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Working the frontline: Here's how I live on €23,171 (before tax) a year

‘My most foolhardy move?’ Leaving the private sector and joining An Garda Síochána, admits this frontline worker.

Anonymous

IN MY EARLY 20s I remember going out two or three times a week, enjoying meals with my friends, driving a decent car that was only a few years old, saving money for holidays abroad, going on impromptu weekends up the country, and toying (albeit loosely) with the idea of a getting a mortgage.

Now in my early 30s I find myself in a very different situation: I plan a few weeks ahead if I want to go out for a few on the town, I get my food mainly in that aisle in the Supervalu where the barcodes are covered by yellow ‘reduced’ stickers, my car is on the brink of being uninsurable due to its age, weekend trips up the country is my holiday, and the idea of me getting or being able to afford a mortgage is as far-fetched as having a political party that I would actually be happy to give my first preference.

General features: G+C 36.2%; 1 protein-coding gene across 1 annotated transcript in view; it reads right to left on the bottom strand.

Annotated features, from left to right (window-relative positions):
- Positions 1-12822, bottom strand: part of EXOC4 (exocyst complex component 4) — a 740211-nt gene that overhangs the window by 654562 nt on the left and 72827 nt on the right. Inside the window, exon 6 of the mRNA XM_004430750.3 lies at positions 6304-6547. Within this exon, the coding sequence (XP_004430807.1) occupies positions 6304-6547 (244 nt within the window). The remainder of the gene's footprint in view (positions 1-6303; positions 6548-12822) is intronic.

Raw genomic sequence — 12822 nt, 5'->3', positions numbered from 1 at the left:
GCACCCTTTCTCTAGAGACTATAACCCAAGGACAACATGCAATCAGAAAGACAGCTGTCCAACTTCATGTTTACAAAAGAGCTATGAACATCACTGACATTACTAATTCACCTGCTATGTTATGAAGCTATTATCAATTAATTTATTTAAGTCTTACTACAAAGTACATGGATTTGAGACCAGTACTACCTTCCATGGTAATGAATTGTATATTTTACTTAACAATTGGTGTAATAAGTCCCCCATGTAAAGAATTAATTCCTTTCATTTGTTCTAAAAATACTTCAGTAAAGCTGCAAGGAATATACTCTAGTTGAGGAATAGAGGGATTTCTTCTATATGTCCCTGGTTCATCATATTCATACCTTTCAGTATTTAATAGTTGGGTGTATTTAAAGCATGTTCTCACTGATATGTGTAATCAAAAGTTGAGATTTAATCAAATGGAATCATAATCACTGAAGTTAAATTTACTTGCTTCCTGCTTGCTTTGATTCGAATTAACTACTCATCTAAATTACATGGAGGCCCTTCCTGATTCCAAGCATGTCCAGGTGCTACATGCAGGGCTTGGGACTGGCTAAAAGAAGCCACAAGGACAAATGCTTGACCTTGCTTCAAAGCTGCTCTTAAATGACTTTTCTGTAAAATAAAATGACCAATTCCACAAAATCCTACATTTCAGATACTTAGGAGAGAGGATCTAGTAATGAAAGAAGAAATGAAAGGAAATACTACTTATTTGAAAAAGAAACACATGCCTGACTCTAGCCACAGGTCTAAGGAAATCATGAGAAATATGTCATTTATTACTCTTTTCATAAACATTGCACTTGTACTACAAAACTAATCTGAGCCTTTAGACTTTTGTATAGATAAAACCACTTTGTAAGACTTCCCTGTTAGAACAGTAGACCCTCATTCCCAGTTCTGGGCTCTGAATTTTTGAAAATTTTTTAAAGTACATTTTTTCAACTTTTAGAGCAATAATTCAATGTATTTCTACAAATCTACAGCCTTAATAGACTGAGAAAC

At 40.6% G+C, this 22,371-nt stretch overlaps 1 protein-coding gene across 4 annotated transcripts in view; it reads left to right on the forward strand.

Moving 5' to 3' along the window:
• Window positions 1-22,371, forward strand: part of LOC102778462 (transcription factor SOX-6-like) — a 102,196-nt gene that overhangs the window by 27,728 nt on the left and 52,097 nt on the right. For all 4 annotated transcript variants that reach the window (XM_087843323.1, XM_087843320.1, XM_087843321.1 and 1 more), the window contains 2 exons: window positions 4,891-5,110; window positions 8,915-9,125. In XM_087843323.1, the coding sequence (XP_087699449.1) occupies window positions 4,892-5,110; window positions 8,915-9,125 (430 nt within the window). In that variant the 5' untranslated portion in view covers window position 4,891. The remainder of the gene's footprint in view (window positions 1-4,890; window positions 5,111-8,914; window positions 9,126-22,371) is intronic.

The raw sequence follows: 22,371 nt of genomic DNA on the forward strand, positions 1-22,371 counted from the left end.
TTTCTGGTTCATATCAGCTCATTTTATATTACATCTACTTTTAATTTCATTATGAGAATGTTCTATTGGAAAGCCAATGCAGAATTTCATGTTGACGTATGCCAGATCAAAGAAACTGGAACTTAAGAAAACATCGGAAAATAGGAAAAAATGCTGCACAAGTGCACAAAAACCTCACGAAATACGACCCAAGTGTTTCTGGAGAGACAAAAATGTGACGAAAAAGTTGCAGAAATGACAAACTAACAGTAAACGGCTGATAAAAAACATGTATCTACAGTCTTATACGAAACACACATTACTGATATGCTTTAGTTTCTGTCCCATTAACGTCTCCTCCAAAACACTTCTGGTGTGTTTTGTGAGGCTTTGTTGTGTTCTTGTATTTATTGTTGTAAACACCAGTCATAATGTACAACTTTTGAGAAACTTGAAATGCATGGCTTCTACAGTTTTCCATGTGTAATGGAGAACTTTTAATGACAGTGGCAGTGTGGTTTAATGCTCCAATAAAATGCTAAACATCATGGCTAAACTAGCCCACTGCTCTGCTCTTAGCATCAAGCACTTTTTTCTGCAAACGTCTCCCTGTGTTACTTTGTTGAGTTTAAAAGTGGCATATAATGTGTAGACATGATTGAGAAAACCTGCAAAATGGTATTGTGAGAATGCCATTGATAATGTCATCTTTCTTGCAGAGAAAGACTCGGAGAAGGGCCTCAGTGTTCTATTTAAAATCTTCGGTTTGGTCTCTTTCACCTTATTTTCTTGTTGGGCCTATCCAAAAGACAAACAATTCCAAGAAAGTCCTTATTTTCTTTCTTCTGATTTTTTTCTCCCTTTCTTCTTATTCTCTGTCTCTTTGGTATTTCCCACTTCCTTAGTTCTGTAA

What happened me? Did I fall seriously ill? Did I, like many others around the country, lose my job as the result of a crippling recession? Did I have two or three unplanned kids that I was seriously unprepared for?

No, I’m as healthy as I’ve ever been, I thankfully stayed working throughout the recession, and to the best of my knowledge do not have any children. What I did was even more foolhardy: I left the private sector and joined An Garda Síochána (AGS).

PastedImage-71007 Source: Eamonn Farrell/RollingNews.ie

Joining the force was always something on the horizon for me. I knew from an early age that I wanted to work in the emergency services. It took me a few years to figure out which one.